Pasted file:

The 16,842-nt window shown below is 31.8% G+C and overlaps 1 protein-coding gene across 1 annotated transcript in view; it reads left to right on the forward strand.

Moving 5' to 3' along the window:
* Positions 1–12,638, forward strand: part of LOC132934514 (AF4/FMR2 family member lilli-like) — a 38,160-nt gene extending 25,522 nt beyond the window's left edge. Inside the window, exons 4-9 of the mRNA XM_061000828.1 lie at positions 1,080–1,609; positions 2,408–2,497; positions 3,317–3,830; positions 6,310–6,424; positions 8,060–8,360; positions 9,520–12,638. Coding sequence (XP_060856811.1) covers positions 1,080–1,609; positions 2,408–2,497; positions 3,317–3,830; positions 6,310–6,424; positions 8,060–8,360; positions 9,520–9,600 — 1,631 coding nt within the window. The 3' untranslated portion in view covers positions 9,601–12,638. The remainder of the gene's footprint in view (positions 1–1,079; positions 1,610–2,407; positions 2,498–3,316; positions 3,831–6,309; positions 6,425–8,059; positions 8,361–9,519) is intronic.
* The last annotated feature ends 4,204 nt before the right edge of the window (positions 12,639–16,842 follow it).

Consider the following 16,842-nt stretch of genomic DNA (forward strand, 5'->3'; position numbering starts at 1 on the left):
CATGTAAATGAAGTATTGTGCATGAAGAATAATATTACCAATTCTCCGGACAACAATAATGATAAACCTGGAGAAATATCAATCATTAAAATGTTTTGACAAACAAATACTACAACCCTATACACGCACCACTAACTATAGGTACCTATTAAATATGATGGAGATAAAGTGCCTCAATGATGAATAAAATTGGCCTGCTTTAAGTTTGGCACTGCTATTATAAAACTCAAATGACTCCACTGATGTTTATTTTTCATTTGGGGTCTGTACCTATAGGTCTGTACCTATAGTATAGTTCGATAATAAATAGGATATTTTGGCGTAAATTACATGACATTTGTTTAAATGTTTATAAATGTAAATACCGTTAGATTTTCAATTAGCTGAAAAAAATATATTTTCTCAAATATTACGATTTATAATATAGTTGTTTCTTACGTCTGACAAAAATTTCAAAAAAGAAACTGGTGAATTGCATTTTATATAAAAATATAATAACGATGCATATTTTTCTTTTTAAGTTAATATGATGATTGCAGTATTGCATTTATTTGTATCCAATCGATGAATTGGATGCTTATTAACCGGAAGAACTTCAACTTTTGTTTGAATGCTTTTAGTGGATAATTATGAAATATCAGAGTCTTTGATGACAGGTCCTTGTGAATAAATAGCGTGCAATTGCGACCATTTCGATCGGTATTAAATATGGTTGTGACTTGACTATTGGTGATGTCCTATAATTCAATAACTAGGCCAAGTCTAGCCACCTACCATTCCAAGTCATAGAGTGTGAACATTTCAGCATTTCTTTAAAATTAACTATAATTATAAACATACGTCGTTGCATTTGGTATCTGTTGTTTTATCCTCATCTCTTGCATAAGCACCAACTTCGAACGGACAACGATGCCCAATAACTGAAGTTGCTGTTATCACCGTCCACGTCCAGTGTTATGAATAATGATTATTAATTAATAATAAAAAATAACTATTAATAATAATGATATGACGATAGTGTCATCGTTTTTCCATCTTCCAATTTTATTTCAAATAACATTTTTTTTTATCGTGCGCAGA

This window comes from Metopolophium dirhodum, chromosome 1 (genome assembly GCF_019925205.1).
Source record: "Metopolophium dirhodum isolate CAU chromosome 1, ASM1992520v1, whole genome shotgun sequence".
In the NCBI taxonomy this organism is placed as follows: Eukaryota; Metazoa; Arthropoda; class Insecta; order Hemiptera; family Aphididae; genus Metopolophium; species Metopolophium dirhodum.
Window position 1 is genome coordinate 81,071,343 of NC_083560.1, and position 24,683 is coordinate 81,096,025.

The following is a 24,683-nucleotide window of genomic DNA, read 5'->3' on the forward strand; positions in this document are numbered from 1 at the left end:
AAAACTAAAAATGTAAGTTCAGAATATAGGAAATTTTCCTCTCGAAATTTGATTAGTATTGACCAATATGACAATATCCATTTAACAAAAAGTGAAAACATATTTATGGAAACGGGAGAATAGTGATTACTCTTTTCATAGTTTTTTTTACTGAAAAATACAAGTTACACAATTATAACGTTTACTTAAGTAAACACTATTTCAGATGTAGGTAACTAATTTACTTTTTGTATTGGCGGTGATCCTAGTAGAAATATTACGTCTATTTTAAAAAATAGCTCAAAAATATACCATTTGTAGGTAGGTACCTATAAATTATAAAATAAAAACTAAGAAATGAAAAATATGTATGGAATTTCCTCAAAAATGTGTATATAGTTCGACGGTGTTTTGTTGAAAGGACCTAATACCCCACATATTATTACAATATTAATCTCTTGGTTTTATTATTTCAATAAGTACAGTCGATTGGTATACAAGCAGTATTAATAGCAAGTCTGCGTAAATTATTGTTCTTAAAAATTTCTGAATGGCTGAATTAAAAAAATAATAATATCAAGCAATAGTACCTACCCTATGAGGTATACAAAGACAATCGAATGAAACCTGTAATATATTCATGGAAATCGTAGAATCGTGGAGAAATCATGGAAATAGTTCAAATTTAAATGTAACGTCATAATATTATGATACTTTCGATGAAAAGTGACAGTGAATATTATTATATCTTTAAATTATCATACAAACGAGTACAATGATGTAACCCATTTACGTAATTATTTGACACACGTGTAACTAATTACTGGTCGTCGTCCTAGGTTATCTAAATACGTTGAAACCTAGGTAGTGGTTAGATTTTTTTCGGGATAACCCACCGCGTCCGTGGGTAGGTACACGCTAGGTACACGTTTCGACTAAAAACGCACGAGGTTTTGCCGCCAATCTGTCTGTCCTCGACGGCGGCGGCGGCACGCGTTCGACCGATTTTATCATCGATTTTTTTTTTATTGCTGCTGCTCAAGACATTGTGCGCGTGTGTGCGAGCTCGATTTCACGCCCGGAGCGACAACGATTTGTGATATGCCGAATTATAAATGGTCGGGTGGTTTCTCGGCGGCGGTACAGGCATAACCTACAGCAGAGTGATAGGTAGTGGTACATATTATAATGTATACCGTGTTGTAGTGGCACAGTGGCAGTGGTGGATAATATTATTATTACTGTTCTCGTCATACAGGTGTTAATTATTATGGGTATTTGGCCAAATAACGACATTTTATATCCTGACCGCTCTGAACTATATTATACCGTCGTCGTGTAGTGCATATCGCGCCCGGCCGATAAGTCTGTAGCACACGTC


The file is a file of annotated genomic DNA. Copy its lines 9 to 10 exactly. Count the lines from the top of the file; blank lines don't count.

In the NCBI taxonomy this organism is placed as follows: Eukaryota; Metazoa; Arthropoda; class Insecta; order Hemiptera; family Aphididae; genus Metopolophium; species Metopolophium dirhodum.
Window position 1 is genome coordinate 81,071,343 of NC_083560.1, and position 24,683 is coordinate 81,096,025.